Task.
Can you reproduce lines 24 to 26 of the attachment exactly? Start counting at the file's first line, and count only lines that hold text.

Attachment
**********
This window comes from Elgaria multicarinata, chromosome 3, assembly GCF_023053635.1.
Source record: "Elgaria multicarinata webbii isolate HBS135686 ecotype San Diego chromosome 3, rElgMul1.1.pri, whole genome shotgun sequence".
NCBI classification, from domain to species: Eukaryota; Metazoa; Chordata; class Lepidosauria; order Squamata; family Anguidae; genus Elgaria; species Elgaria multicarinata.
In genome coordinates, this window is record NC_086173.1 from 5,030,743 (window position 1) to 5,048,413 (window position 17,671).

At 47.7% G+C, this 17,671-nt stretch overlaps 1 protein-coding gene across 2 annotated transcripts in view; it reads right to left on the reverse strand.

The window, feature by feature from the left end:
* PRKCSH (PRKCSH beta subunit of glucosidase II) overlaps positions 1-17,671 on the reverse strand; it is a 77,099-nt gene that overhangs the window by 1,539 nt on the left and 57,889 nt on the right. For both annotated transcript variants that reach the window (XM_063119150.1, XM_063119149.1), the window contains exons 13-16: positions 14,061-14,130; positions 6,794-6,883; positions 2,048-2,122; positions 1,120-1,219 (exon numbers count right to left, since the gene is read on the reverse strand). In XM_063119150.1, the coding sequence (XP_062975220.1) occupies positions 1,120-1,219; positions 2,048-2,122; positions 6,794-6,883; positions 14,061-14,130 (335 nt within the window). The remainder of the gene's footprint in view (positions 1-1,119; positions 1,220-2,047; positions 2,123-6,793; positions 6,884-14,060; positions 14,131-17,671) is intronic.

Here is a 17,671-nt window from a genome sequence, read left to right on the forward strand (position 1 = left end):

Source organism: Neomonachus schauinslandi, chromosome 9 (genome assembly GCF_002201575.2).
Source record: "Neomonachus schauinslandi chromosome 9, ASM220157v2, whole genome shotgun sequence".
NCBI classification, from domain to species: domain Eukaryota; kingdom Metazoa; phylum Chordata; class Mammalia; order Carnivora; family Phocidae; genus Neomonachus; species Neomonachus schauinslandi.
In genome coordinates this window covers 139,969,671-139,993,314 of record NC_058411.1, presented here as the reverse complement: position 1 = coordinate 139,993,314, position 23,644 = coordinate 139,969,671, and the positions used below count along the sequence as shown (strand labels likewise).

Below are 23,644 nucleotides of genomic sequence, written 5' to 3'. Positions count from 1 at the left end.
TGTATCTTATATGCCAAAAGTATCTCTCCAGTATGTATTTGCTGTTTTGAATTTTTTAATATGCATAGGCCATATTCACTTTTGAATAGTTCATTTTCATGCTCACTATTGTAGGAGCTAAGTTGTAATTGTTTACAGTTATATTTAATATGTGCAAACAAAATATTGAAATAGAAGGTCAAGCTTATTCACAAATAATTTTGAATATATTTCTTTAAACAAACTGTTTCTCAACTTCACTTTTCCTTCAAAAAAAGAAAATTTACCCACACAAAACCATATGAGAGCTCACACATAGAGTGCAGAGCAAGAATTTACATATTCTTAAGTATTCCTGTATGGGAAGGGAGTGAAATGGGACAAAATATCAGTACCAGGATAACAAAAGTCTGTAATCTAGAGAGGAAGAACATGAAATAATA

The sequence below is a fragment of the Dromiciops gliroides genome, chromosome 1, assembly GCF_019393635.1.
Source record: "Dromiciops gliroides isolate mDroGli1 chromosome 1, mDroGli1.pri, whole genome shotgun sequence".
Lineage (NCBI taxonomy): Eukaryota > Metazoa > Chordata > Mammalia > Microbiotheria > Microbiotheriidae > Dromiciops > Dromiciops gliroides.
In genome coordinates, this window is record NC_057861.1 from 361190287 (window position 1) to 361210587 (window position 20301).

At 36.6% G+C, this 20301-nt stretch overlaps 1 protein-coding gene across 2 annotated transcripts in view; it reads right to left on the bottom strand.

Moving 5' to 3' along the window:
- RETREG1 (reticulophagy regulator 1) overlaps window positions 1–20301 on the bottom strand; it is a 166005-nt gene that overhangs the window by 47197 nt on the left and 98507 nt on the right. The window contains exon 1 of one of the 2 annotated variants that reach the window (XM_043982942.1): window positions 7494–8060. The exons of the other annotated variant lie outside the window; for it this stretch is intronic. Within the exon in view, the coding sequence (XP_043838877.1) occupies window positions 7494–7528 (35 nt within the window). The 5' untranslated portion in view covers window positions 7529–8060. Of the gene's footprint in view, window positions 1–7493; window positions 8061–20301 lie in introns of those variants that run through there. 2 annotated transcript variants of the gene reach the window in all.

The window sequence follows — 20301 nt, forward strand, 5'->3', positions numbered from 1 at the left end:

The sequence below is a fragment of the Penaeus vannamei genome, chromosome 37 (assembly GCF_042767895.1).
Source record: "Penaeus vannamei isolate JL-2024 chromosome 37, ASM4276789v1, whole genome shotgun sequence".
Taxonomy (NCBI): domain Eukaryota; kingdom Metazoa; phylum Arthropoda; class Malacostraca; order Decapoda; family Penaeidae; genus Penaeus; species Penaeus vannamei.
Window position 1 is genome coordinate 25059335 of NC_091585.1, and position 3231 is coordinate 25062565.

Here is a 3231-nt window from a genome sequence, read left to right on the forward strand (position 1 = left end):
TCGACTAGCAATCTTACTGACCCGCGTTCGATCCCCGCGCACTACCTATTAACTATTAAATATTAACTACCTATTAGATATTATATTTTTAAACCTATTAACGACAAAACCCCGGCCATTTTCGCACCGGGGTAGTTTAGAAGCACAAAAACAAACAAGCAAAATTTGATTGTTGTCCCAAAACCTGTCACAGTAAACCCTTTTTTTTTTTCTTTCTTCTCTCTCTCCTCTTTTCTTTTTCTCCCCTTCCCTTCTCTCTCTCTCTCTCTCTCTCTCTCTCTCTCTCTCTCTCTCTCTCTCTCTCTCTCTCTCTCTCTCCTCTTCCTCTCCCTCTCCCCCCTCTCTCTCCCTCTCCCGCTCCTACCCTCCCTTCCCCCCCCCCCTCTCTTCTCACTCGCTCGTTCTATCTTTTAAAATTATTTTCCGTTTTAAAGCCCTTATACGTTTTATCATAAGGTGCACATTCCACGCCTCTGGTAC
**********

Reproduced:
Source record: "Penaeus vannamei isolate JL-2024 chromosome 37, ASM4276789v1, whole genome shotgun sequence".
Taxonomy (NCBI): domain Eukaryota; kingdom Metazoa; phylum Arthropoda; class Malacostraca; order Decapoda; family Penaeidae; genus Penaeus; species Penaeus vannamei.
Window position 1 is genome coordinate 25059335 of NC_091585.1, and position 3231 is coordinate 25062565.